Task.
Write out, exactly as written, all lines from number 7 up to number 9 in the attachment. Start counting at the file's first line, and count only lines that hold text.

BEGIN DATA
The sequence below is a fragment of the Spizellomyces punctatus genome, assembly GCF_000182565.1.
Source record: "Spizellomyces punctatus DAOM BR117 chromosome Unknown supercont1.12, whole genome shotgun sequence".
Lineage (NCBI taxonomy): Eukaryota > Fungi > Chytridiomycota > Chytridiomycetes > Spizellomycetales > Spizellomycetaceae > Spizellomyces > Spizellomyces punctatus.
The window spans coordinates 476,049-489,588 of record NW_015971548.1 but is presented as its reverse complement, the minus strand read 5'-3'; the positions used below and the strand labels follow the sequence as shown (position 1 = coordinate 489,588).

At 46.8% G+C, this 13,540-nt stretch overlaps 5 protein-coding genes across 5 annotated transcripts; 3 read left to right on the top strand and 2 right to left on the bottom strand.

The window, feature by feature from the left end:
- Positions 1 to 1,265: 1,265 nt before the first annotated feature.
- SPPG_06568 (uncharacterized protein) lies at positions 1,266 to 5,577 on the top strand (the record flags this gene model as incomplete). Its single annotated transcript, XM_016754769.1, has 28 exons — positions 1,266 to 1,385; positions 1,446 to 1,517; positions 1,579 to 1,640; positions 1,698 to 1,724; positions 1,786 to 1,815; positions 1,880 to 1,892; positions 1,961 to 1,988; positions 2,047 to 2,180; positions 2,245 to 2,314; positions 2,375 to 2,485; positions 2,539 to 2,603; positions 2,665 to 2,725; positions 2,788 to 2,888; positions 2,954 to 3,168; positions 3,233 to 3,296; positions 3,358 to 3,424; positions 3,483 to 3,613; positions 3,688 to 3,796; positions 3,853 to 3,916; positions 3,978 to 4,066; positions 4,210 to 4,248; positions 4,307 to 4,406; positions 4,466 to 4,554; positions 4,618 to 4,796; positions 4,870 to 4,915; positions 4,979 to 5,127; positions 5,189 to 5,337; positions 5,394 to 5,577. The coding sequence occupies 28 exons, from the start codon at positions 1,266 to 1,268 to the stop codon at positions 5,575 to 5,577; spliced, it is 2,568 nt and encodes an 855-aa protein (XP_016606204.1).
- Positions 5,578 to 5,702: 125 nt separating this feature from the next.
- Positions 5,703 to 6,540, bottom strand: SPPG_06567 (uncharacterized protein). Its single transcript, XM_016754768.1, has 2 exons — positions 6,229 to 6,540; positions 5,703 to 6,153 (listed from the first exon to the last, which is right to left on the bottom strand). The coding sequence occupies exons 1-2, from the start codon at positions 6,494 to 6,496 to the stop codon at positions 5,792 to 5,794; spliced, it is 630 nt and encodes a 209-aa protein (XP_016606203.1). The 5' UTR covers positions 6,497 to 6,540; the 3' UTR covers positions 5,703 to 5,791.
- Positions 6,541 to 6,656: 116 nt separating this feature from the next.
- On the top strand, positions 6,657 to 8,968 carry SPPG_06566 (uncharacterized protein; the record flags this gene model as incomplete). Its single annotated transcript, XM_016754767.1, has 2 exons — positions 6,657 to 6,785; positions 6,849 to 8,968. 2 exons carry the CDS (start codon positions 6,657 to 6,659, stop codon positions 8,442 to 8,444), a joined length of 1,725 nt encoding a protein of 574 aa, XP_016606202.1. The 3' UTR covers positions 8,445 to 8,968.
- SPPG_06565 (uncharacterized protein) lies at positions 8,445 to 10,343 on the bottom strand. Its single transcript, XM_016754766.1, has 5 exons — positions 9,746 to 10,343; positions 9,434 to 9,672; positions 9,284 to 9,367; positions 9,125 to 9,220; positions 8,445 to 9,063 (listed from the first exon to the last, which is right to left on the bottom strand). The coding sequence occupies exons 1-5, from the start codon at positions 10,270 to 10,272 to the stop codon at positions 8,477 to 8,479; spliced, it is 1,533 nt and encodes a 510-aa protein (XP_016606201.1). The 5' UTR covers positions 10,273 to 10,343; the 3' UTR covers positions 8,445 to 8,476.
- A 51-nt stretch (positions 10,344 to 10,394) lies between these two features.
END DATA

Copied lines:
- Positions 1 to 1,265: 1,265 nt before the first annotated feature.
- SPPG_06568 (uncharacterized protein) lies at positions 1,266 to 5,577 on the top strand (the record flags this gene model as incomplete). Its single annotated transcript, XM_016754769.1, has 28 exons — positions 1,266 to 1,385; positions 1,446 to 1,517; positions 1,579 to 1,640; positions 1,698 to 1,724; positions 1,786 to 1,815; positions 1,880 to 1,892; positions 1,961 to 1,988; positions 2,047 to 2,180; positions 2,245 to 2,314; positions 2,375 to 2,485; positions 2,539 to 2,603; positions 2,665 to 2,725; positions 2,788 to 2,888; positions 2,954 to 3,168; positions 3,233 to 3,296; positions 3,358 to 3,424; positions 3,483 to 3,613; positions 3,688 to 3,796; positions 3,853 to 3,916; positions 3,978 to 4,066; positions 4,210 to 4,248; positions 4,307 to 4,406; positions 4,466 to 4,554; positions 4,618 to 4,796; positions 4,870 to 4,915; positions 4,979 to 5,127; positions 5,189 to 5,337; positions 5,394 to 5,577. The coding sequence occupies 28 exons, from the start codon at positions 1,266 to 1,268 to the stop codon at positions 5,575 to 5,577; spliced, it is 2,568 nt and encodes an 855-aa protein (XP_016606204.1).
- Positions 5,578 to 5,702: 125 nt separating this feature from the next.